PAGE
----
111. The travel, accommodation and entry fees were packaged by a travel agent for the school. The travel agent's quote of $660 (GST inclusive) per student was accepted by the school. The supply of the excursion by the school to each student is GST-free. The school charges each student $600 and collects the money prior to paying the travel agent. The school is entitled to an input tax credit of $60 per student for the creditable acquisition of the travel arrangements.
Example - supply of an excursion to sporting events directly related to the curriculum
112. Students from secondary schools from all over the State attend the annual State Secondary Schools' Athletics championships ('SSSA'). The students represent the particular region in which their school is located. They are eligible for these championships by qualifying through school, district and regional competition. Competitors purchase their region's athletics uniform, pay registration fees and pay for travel to get to the venue.
113. All these charges are paid by the students to the schools. The schools are entitled to input tax credits for the creditable acquisitions of the uniforms, registration and travel. Participation in the SSSA championships at the representative level is directly related to the curriculum of a secondary course. The supply by the schools of the excursion to the SSSA championships is GST-free. The supply of the athletics uniform is a taxable supply for which the school will obtain an input tax credit.
Example - taxable supply by a third party of an excursion to a swimming carnival
114. The staff and students of a girls' college attend an inter-school swimming carnival to participate in the carnival and support the school team. The transport is supplied by a private bus company - it packages the transport and entry to the pool. The students and staff pay the company directly for the excursion.
115. Although the sport of swimming and participation in inter-school sport are directly related to the school curriculum, the supplier of the education course does not supply the excursion. For this reason, the supply of the excursion is not GST-free to the students. The supply of the excursion to staff is not GST-free.
Supply of student accommodation
118. Accommodation provided by a hostel whose primary purpose is to provide accommodation to students from rural or remote locations is GST-free to students undertaking a primary or secondary education course. [F61]
119. Services supplied to students as part of the student accommodation, such as the supply of cleaning and maintenance, electricity, gas, air-conditioning or heating are GST-free.[F62]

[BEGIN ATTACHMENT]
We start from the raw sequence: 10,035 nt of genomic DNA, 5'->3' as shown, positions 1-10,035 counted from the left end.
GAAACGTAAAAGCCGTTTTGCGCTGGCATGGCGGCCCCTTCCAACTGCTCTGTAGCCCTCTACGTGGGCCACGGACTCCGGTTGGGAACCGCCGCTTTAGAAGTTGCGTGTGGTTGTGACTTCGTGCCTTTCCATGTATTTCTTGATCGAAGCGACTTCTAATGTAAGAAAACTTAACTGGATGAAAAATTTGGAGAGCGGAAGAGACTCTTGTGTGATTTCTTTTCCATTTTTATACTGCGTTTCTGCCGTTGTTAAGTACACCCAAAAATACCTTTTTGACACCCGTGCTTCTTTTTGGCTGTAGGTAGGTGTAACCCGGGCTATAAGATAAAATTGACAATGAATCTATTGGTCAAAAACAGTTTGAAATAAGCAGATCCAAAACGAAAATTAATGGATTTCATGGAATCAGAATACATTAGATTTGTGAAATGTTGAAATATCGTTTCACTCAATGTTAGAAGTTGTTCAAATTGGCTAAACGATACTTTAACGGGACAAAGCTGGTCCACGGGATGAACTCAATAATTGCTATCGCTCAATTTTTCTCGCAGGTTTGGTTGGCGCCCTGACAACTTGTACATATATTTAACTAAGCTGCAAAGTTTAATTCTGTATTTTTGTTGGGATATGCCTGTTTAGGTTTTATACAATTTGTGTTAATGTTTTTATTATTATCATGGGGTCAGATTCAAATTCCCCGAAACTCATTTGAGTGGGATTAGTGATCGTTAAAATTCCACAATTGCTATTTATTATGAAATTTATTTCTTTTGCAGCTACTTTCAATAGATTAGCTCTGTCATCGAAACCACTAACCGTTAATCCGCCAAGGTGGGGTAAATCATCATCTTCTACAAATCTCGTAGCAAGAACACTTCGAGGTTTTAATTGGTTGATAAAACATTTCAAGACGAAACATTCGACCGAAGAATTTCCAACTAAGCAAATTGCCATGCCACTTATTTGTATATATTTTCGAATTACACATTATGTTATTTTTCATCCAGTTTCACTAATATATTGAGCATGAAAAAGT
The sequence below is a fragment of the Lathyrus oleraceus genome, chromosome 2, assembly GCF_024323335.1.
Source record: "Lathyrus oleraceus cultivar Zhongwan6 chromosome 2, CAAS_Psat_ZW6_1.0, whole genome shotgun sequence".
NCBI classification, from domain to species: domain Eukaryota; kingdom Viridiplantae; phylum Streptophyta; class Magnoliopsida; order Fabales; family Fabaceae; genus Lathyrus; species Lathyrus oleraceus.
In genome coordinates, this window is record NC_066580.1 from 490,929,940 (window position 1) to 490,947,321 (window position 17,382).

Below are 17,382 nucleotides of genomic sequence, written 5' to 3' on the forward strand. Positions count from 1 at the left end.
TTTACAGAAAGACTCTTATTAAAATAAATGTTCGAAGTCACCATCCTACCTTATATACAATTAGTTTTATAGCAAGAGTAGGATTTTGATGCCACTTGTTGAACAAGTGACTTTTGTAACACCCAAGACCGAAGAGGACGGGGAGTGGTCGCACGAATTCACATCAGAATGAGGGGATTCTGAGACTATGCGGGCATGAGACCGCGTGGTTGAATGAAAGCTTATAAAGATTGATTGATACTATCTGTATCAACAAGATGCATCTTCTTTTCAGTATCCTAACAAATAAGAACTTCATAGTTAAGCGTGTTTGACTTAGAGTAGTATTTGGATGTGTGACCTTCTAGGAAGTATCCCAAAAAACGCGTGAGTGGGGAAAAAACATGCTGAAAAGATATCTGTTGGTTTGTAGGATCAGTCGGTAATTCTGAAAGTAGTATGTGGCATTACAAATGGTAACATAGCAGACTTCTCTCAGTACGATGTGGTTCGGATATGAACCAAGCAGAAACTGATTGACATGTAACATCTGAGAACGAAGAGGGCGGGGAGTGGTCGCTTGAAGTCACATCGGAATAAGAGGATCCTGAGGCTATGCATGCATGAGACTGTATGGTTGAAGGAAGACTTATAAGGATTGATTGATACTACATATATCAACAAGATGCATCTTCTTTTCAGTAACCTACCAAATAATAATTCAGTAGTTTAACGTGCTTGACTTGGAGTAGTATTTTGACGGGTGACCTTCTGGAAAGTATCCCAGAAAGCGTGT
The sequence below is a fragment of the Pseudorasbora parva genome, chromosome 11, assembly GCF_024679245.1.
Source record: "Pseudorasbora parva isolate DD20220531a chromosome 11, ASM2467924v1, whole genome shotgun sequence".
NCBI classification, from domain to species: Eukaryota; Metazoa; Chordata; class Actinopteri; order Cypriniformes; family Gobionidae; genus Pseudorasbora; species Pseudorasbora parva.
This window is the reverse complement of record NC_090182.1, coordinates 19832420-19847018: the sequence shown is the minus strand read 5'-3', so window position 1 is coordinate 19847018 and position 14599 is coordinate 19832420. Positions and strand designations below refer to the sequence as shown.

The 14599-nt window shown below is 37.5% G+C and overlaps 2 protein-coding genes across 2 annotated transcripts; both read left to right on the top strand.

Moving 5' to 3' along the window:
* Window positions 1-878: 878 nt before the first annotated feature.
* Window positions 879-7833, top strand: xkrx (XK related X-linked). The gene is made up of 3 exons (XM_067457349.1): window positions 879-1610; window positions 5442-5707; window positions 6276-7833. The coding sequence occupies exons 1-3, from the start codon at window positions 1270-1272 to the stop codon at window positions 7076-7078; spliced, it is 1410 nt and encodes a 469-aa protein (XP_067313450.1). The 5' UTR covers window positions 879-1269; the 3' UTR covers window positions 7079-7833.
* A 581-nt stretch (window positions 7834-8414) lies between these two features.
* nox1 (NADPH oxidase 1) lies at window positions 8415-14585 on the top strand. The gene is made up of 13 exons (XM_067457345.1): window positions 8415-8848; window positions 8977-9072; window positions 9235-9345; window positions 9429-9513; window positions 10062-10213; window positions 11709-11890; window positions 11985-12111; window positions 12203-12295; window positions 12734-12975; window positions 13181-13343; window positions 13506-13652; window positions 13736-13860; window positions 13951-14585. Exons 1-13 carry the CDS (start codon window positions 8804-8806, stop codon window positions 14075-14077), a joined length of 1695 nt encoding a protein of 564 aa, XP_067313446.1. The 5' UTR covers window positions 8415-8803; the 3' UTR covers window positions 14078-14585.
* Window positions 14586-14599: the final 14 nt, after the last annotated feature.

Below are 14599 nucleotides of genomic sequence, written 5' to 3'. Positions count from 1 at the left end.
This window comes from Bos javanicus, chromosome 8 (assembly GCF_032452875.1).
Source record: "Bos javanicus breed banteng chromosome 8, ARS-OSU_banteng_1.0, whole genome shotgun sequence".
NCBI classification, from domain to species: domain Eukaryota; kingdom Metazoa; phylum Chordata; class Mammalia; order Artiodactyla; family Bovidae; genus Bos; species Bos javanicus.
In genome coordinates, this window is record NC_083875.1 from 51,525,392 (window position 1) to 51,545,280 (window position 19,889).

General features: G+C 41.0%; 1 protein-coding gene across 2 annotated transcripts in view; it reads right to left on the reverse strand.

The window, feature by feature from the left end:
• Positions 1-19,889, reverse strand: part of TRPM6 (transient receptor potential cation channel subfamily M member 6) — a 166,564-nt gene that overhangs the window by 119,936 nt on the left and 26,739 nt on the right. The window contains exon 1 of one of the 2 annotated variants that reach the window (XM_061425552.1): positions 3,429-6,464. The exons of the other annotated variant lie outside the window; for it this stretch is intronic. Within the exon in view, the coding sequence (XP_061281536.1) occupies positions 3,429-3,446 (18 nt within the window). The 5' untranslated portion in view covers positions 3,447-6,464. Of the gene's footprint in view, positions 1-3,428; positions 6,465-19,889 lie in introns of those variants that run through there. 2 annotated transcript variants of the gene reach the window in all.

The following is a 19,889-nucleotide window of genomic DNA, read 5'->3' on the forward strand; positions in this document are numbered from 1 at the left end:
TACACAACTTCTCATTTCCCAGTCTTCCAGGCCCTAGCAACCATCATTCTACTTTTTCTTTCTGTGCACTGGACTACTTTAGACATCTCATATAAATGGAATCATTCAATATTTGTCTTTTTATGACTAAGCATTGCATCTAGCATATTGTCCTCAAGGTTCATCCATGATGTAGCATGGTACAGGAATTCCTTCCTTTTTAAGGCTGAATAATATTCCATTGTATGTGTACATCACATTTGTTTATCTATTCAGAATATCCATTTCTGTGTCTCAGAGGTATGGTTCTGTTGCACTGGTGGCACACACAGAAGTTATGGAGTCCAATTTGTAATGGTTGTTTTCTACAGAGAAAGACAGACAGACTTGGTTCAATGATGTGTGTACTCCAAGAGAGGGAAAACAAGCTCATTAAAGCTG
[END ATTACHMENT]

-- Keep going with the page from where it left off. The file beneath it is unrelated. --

120. Also, the supply of telephone, television, radio or any other similar thing as part of the provision of student accommodation is GST-free.[F63]
121. Where a school or hostel supplies food to boarding students as part of their board, the supply is subject to the GST rules relating to food that are contained in Subdivision 38-A.[F64]
122. Personal laundry services supplied to students that are incidental to the provision of student accommodation are GST-free. However, where a separate fee is charged for personal laundry services, these supplies are not incidental to the student accommodation and attract GST under section 9-5 of the Act.
123. Where a school or hostel supplies to students trips to cinemas, or trips to the local shopping centres as part of their board, these supplies attract GST under section 9-5 of the Act as taxable supplies.
124. The Commissioner recognises that there may be difficulties in differentiating between the accommodation, food and taxable supplies of a single charge for board or hostel accommodation. In view of this, the Commissioner will accept an apportionment on a reasonable basis between the cost of the accommodation, the supply of the food and the supply of other taxable supplies. This basis is up to you. You should apply the basis of apportionment consistently and retain appropriate records.
Example - GST-free supply of student accommodation
125. Michael is a Year 10 student who boards at a school in Sydney. As the supplier of the accommodation is the school, the supply of the student accommodation to Michael is GST-free, except for the supply of food. The school considers Subdivision 38-A and determines that the supply of food to its boarders is taxable.
126. In order to apply the GST rules, the bursar has to decide whether to cost the food supplied directly or by reference to an apportionment. A report is prepared on the value of food and accommodation in the boarding fee. The bursar analyses historical and contemporary data and concludes that food consistently represents 28 per cent of the school's charge for board and accommodation. This percentage does not vary significantly from year to year. The bursar decides that this is a reasonable basis on which to determine GST liabilities.
Record keeping - general requirements